Sin With the Best of ‘Em (Kingdom of the Cursed – A Book Review)

Kingdom of the Cursed (Kingdom of the Wicked #2)

Author: Kerri Maniscalco

Published: 2021

On Goodreads

Rating:

Rated D for a devilish good time and a dangerous deception game.

One sister.
Two sinful princes.
Infinite deception with a side of revenge…Welcome to Hell.

After Emilia sold her soul to become the next Queen of Hell, she’s introduced to a dark world of temptation and vice that threatens to pull her apart. In order to avenge her sister, Vittoria, she accepts the hand of the devil himself.

First rule in the court of the Wicked? Trust no one. As Emilia uncovers a dark prophecy that could unlock more than just her powers. But, the more she discovers, the more she’s unsure of what path to choose. She’s finding herself more and more at home in the palace of Wrath which leaves her questioning herself. Keep moving forward, uncovering secrets and the answers she seeks, or fall into oblivion as the Queen of the Wicked? Hell, why not both?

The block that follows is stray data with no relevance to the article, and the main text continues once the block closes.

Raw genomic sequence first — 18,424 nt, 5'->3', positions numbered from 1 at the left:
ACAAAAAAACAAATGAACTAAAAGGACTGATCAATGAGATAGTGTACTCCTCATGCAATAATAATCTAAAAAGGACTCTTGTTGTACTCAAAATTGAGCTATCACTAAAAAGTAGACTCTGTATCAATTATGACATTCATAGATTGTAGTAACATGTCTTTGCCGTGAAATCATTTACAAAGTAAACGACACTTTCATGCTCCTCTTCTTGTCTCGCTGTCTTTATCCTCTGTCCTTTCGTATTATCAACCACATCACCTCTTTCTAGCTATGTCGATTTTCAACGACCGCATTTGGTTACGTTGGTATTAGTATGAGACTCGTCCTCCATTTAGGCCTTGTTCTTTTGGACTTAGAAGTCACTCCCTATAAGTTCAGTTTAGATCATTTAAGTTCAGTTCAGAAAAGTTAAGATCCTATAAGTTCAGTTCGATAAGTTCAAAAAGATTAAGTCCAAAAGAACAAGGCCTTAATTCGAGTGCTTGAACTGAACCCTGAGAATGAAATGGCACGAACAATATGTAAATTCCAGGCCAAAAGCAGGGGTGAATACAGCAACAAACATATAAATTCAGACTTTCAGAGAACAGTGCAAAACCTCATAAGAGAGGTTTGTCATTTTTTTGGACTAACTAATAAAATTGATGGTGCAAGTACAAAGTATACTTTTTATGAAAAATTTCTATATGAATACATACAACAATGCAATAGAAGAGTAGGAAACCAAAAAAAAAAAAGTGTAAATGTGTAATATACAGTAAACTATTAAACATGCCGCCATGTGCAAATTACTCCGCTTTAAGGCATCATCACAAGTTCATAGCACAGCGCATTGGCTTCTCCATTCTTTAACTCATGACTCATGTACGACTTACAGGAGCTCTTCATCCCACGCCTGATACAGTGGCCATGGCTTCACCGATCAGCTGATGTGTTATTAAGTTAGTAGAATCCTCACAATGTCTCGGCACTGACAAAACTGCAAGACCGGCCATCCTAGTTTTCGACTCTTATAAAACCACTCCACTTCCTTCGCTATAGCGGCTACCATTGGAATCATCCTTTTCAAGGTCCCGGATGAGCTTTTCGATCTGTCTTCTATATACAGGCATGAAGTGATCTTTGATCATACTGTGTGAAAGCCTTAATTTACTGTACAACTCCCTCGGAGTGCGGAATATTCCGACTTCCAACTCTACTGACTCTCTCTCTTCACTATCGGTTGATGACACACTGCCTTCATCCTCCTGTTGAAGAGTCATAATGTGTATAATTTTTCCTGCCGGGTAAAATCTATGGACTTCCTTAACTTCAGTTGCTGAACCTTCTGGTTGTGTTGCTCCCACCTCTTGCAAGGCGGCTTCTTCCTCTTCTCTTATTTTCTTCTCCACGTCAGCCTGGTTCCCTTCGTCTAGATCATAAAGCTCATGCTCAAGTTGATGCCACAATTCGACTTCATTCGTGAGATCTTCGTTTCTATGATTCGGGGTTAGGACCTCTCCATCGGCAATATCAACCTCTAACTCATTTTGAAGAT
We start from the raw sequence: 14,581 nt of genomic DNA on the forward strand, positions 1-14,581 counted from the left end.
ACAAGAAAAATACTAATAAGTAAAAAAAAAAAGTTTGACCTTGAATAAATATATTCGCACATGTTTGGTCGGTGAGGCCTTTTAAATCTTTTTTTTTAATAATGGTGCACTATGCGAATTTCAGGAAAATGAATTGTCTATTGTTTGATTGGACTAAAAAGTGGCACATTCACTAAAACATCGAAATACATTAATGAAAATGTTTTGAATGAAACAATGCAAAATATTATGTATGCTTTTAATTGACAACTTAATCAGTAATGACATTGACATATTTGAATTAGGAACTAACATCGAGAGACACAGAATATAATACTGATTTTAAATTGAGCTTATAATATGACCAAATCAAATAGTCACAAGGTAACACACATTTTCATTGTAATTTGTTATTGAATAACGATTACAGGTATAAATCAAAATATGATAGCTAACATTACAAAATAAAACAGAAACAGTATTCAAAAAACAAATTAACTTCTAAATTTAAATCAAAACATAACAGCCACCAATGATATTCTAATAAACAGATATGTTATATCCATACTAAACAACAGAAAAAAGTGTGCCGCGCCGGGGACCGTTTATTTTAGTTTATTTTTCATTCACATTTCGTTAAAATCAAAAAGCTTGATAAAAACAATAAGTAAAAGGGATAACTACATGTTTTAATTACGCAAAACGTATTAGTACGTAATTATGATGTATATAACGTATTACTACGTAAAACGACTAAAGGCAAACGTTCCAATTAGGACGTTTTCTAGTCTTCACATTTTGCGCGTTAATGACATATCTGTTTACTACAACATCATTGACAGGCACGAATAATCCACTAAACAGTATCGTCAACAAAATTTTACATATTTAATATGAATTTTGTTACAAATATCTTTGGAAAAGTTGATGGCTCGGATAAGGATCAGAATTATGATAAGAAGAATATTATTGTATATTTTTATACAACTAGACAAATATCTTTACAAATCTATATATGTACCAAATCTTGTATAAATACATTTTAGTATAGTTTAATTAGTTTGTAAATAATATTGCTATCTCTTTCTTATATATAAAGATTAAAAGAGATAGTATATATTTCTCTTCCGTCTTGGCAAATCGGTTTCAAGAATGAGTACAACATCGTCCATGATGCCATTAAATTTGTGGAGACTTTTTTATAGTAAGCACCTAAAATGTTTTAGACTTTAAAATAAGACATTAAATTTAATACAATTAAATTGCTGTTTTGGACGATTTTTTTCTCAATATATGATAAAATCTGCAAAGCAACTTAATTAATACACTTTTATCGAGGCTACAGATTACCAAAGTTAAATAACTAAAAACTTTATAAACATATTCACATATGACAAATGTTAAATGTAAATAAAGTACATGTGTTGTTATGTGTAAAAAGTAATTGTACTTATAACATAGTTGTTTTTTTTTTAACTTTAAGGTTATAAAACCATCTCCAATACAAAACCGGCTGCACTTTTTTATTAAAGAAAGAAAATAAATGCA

Kingdom of the Wicked Reviews

Kingdom of the Wicked

And the coil that is Emilia and Wrath tightens! As if it wasn’t enticing enough to see Emilia actually dragged to hell, or rather, walked, the two of them circle each other like lions, unravelling. Talk about enticing! Especially as Wrath’s hidden emotions are broken down little by little, revealing so much. Just the small tidbits about the care he takes with Emilia and how he lets slip his jealousy goes so easily unnoticed is delicious. There’s a push and pull between these two and it’s entertaining! I can’t say they have the best romance, but it sure is on its way. The two just have a long way to go before they really fall for each. It’s still just a game for them. On the plus side, I can definitely be glad it’s not toxic.

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This book definitely explored Wrath a little bit more, showcasing why and how he can be as distrustful as Emilia. Hell plays on secrets and exploits them at every corner. Getting to see more of that was fantastic. It’s the type of more you hope to see in a sequel.